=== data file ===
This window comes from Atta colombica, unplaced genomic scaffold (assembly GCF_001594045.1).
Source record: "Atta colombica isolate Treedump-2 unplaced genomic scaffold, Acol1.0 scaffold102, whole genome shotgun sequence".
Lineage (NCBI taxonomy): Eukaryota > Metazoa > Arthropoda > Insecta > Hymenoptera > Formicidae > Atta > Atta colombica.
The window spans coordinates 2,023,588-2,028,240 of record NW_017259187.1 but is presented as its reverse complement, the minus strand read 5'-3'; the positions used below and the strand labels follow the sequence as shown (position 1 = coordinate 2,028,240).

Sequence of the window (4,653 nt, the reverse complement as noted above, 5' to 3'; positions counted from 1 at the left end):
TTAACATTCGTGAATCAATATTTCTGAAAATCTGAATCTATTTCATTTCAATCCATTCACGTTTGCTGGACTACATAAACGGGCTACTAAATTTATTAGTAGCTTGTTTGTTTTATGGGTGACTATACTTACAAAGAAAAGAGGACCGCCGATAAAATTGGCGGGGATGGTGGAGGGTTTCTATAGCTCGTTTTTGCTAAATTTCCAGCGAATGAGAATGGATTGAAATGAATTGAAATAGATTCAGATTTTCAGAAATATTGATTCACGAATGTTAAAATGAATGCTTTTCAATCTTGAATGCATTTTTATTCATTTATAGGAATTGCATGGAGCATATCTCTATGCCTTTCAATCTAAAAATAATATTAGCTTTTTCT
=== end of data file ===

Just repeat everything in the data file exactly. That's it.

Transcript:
This window comes from Atta colombica, unplaced genomic scaffold (assembly GCF_001594045.1).
Source record: "Atta colombica isolate Treedump-2 unplaced genomic scaffold, Acol1.0 scaffold102, whole genome shotgun sequence".
Lineage (NCBI taxonomy): Eukaryota > Metazoa > Arthropoda > Insecta > Hymenoptera > Formicidae > Atta > Atta colombica.
The window spans coordinates 2,023,588-2,028,240 of record NW_017259187.1 but is presented as its reverse complement, the minus strand read 5'-3'; the positions used below and the strand labels follow the sequence as shown (position 1 = coordinate 2,028,240).

Sequence of the window (4,653 nt, the reverse complement as noted above, 5' to 3'; positions counted from 1 at the left end):
TTAACATTCGTGAATCAATATTTCTGAAAATCTGAATCTATTTCATTTCAATCCATTCACGTTTGCTGGACTACATAAACGGGCTACTAAATTTATTAGTAGCTTGTTTGTTTTATGGGTGACTATACTTACAAAGAAAAGAGGACCGCCGATAAAATTGGCGGGGATGGTGGAGGGTTTCTATAGCTCGTTTTTGCTAAATTTCCAGCGAATGAGAATGGATTGAAATGAATTGAAATAGATTCAGATTTTCAGAAATATTGATTCACGAATGTTAAAATGAATGCTTTTCAATCTTGAATGCATTTTTATTCATTTATAGGAATTGCATGGAGCATATCTCTATGCCTTTCAATCTAAAAATAATATTAGCTTTTTCT